It’s about time I got my walking feet back on! I have hardly walked over the summer – it has just been so very hot here in southern Spain. I’ve probably only walked three or four times over the last couple of months and no more than 10km. But there is a four day walking festival commencing next week in Cómpeta and I want to take part in at least a couple of the walks. So some training is required.
Poor little Roly was a bit sulky this morning when he didn’t get his normal walk after stable duties. But as soon as I showed him my bum bag he knew he was in for a much better prospect and after jumping up and down in excitement, he positioned himself in the middle of the drive to await further developments.
Just after 9:00 am we set off for a round walk that takes us down to the old mill by the Roman bridge just outside Canillas de Albaida and then alongside the Rio Cájules which we have to cross via stepping stones at four places. On either side of the river are groves of orange, lemon and avocado trees.
As always, I took my camera, not expecting to come across any flower photo opportunities, but how wrong I was! Even after months without rain there were some beautiful wild flowers along the track and even those that had long since faded had transformed into quite fascinating seed heads. Poor Roly couldn’t quite make out why I kept stopping every few yards.
It is a delightful walk. We take the very steep climb to the right of the valley, zig-zagging upwards through the pine covered slopes and reaching the olive groves towards the top of the climb where I see a new collection of bee hives which weren’t in evidence the last time I passed this way. There are about forty hives. A lot of hives must have been destroyed in the terrible fire a few months ago so I guess new sites have to be found to keep the honey production flowing. Any almonds that haven’t been harvested are ready to drop from the trees, and the olives are looking very plump although it is another three months before they are usually gathered in.
Earlier in the walk I had passed a woman walking in the opposite direction and we stopped to chat. She said she was with a walking group, but due to ill-health was not able to tackle the more strenuous walks so was walking back to the village. As I walked on I could hear an occasional voice but couldn’t see anyone until I was at a good height and then I saw a group of about fifteen walkers on the other side of the valley, heading for Salares. Now that the weather is cooling, walking groups will become a regular sight on the mountain tracks. And hopefully my weekly walking group (of three) will get back into action pretty soon.
After heading towards La Cueva de Agua (I know it’s there somewhere, but I have yet to discover exactly where!), we have a short break in the shade of my favourite cork oak trees where Roly eats his biscuits and some meat that he was too excited to bother with at breakfast time. And then we are heading ever downwards towards La Fabrica. I am wearing my Chaco sandals today. I purchased them over the internet for my Camino Frances last year, but on arrival I discovered that they were much too heavy to cart across Spain and bought some crocs instead. The Chacos appealed to me because the webbing straps are completely adjustable for a prefect fit, however the upper side of the sole is scored with trellis pattern (they are recommended for wearing in water and I presume these grooves allow water to escape – I have to say they are excellent in water, no slipping or sliding at all). But on the long descent to the Fabrica my feet began to get a bit tender where the soles were rubbing and it was fabulous to stand in the river for a while to cool the hot spots. I hadn’t worn them for this distance before, and will go back to wearing my boots for longer walks.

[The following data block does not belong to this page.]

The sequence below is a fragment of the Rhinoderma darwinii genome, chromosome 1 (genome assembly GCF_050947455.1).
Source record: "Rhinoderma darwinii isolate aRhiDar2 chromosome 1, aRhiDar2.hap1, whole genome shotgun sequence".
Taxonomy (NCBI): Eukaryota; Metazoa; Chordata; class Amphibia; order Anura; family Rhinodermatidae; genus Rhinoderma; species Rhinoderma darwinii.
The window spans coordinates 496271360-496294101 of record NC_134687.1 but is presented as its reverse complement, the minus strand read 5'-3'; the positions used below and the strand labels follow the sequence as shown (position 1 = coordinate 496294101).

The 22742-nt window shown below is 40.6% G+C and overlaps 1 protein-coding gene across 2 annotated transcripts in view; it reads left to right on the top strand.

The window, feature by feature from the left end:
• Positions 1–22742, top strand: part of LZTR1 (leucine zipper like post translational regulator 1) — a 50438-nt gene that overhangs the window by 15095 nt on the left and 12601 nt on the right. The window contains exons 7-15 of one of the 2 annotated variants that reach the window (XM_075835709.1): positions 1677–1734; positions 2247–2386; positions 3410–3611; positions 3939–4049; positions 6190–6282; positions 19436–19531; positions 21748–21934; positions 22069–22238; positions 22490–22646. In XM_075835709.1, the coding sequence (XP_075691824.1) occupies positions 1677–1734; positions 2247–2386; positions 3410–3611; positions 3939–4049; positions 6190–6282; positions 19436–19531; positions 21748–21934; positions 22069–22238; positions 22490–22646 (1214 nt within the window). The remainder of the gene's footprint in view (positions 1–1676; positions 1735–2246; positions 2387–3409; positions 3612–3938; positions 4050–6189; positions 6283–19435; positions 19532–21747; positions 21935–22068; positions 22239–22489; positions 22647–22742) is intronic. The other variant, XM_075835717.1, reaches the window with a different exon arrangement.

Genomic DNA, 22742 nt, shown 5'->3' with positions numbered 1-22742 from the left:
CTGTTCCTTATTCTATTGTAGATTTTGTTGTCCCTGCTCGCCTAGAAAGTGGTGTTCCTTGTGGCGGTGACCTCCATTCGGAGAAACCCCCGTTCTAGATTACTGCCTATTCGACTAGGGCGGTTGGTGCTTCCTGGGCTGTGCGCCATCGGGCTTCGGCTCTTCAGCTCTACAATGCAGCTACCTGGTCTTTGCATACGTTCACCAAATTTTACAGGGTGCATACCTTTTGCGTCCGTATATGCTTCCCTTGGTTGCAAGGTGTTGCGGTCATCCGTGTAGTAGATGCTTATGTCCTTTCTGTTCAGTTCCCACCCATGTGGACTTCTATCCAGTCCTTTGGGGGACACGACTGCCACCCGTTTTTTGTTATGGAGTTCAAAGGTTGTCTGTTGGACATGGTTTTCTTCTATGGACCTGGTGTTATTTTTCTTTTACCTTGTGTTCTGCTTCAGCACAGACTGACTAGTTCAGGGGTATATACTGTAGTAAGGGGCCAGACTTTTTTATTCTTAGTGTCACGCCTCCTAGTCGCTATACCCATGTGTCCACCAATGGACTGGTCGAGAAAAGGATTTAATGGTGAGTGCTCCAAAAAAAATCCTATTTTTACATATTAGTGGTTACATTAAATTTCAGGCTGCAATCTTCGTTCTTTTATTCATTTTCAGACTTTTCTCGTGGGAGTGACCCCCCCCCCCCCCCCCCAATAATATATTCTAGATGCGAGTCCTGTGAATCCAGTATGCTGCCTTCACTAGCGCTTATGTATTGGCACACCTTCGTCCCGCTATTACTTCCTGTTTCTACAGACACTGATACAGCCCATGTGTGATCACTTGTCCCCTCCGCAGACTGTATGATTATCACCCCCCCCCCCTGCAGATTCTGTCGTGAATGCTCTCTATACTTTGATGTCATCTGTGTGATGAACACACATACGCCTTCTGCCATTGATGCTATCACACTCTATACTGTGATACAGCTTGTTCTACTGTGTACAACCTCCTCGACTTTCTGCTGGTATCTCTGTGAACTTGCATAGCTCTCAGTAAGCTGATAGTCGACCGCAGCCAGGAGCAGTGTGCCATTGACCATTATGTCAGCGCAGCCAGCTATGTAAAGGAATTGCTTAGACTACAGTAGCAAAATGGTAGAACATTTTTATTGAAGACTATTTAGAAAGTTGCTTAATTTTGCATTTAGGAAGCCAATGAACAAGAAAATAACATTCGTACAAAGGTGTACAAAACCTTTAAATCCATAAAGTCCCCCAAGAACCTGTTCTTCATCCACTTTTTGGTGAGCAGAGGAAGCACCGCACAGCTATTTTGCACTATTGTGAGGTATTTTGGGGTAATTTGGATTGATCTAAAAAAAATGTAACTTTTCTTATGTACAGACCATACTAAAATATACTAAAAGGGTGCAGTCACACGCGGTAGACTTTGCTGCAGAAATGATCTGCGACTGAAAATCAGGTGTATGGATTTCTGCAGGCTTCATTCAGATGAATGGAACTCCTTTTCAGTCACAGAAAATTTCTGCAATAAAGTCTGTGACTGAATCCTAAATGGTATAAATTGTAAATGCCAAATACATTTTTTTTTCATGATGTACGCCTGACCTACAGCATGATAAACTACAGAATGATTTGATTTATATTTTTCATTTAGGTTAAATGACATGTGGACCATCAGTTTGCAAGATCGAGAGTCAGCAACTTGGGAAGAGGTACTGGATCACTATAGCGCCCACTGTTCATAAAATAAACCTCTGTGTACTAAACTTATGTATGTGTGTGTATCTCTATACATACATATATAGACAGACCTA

From this point the walk took me back along the quiet road to Canillas and then back along the goat track to the bottom of my drive and the final steep climb home. It was a stunning day with a deep blue sky and white fluffy clouds, not too hot, probably around 25 degrees C, but I was walking in the shade quite a lot of the time. I hope to get in two or three more walks before the walking festival.
A few stats for anyone interested – I set off from home at 655m, dropped to 493m at the river and climbed steadily to 910m at the start of the descent to the Fabrica which lies at 734m. My pace was slow, averaging at 12 minutes per km, ie 5 km per hour over 15.6 km.